Here in Florida, storm season means it’s just a matter of time until your home or business loses power for a few hours, or even several days. That’s why thousands of area homes have generators on the ready throughout the Atlantic hurricane season, which lasts from June 1-November 30 and peaks in September each year. But while they’re certainly convenient, generators also can be dangerous, say product liability attorneys with Jacksonville’s Harrell & Harrell.
A new study by the U.S. Consumer Product Safety Commission (CPSC), in conjunction with the National Institute of Standards of Technology and the University of Alabama, demonstrates that readily available technology can significantly reduce deadly carbon monoxide emission rates on some portable gasoline-powered generators, giving consumers more time to detect a problem and escape. That emission control technology already is used on motor scooters and small motor cycles and works by using closed-loop electronic fuel injection and a small catalyst. Test results showed that the change boosts consumers’ escape time (the time between onset of obvious symptoms and incapacitation) from eight minutes to 96 – more than an hour and a half – for people who are in their garage with the generator running. Those inside the home while the generator runs in the garage have an even greater timeframe to escape the potentially deadly fumes.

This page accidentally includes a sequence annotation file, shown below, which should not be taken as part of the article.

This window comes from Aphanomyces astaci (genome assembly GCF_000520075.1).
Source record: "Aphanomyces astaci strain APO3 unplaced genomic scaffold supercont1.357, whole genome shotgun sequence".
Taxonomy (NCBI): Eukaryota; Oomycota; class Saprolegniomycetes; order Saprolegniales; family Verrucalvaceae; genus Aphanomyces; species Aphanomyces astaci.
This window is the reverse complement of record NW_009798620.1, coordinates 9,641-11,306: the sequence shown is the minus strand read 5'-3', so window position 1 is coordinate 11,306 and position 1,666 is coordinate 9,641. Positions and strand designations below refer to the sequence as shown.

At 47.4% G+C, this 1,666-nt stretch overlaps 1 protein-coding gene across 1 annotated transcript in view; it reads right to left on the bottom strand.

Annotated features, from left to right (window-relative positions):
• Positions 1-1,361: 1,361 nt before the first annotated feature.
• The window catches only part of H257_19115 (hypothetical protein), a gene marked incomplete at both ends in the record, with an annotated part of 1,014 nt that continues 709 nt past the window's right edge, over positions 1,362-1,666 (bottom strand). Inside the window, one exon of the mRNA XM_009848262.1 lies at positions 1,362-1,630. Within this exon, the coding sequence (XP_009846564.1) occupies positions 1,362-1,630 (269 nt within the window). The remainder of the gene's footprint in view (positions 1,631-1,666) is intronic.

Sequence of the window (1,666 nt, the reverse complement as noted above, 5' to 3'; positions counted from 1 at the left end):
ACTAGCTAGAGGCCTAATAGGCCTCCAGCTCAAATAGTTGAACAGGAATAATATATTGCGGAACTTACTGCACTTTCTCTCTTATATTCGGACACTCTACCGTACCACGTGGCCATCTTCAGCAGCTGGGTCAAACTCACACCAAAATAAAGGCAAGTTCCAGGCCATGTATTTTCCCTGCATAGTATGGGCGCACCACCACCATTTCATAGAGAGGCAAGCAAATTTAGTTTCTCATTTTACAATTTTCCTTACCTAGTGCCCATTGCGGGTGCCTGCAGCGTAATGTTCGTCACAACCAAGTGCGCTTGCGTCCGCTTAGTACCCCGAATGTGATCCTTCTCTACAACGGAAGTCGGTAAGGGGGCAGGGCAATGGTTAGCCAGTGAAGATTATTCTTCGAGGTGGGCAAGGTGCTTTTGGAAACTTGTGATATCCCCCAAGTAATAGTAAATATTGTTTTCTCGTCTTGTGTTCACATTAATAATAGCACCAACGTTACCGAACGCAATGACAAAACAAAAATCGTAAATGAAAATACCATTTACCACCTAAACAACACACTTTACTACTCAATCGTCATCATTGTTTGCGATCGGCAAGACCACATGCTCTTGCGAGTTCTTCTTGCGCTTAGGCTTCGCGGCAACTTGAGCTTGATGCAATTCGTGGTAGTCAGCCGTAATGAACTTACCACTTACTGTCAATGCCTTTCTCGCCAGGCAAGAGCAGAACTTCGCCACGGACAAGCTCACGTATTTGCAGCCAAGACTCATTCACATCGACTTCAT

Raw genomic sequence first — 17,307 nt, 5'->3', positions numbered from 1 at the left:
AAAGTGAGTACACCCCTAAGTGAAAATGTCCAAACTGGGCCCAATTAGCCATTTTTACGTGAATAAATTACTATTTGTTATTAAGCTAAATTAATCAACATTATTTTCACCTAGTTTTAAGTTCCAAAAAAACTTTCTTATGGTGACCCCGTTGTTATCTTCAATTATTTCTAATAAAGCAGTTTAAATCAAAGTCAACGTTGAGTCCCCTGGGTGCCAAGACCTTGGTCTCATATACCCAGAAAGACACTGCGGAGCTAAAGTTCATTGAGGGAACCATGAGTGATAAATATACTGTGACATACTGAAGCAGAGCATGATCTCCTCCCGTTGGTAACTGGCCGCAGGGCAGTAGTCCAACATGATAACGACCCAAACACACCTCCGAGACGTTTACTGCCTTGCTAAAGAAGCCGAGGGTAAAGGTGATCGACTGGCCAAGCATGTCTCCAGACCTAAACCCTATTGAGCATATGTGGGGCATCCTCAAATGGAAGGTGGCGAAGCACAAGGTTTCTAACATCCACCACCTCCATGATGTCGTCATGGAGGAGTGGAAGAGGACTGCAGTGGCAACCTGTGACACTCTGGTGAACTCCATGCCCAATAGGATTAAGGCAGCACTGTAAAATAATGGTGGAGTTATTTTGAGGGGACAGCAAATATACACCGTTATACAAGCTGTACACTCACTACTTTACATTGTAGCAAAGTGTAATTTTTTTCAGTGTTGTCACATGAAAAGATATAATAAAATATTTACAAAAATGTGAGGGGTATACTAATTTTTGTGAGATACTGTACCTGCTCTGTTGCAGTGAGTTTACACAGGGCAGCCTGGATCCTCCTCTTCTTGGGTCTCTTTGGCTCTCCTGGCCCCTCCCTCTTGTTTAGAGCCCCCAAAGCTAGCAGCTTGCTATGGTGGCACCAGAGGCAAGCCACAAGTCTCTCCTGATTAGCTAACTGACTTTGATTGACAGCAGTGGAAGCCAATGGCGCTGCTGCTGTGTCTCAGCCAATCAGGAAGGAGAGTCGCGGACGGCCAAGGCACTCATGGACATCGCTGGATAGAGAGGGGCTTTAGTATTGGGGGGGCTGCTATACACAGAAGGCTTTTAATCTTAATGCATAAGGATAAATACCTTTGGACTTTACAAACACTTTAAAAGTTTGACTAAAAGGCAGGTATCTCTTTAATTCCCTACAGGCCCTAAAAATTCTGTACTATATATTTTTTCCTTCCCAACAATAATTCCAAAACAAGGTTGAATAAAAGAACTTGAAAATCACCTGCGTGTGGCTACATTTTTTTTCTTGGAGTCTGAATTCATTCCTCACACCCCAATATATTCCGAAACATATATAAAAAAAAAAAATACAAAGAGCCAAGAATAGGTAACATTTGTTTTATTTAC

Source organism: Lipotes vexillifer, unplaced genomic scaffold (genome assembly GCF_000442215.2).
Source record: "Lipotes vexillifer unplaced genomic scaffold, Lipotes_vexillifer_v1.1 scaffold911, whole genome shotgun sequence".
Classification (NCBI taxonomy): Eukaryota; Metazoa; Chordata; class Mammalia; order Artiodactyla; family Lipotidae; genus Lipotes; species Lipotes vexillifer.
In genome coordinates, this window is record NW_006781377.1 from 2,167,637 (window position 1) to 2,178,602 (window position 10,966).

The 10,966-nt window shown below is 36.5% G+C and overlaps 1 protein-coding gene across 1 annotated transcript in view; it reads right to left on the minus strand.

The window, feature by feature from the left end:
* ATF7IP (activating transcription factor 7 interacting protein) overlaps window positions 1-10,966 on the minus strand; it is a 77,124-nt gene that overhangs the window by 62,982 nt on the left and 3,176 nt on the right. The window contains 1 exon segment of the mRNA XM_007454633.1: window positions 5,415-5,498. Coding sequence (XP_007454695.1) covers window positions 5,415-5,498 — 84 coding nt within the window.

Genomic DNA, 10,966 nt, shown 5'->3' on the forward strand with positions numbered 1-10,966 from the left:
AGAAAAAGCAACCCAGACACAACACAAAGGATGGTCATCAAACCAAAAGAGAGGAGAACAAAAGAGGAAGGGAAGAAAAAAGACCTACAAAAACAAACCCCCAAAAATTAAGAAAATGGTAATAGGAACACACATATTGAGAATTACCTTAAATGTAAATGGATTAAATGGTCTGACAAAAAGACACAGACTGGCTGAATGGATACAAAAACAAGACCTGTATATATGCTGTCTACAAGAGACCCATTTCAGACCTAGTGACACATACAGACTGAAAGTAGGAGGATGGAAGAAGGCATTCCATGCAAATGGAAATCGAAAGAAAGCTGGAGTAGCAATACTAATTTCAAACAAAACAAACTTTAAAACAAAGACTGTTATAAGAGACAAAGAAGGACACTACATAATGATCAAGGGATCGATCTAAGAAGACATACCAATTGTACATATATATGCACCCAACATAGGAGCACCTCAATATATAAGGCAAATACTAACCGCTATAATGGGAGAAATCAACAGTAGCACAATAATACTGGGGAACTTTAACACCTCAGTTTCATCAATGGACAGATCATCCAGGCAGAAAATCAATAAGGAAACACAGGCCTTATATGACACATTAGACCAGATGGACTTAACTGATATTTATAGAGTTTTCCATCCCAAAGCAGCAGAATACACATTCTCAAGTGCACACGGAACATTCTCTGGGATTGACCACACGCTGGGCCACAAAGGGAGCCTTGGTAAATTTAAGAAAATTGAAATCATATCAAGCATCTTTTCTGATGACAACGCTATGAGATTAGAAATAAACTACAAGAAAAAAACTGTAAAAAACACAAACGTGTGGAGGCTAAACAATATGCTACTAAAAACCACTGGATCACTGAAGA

As manufacturers decide whether and when to modify their products according to the CPSC study results, personal injury attorneys in Jacksonville urge consumers to take safety precautions, noting that carbon monoxide from portable gasoline-powered generators kills more than 70 people each year. In fact, generators are to blame for the majority of non-fire CO deaths associated with consumer products, accounting for 43 percent of CO deaths, compared to 33 percent for heating systems.
If you plan to use a gas-powered generator this hurricane season:
- Place generators as far as possible from your home;
- Never run your portable generator inside your home or attached garage, or near windows or vents;
- Install CO alarms on each level of your home and outside sleeping areas. Note that 93 percent of CO-related deaths involving generators happen in homes without CO alarms;
- Have an escape route planned and practice it frequently, particularly as winter or the storm season begins;
- If you suspect a CO leak, get out of and away from your home and call 911 immediately.
If you or your family are injured because of a faulty gas-powered portable generator, contact the personal injury attorneys at Jacksonville’s Harrell and Harrell by calling 800-251-1111.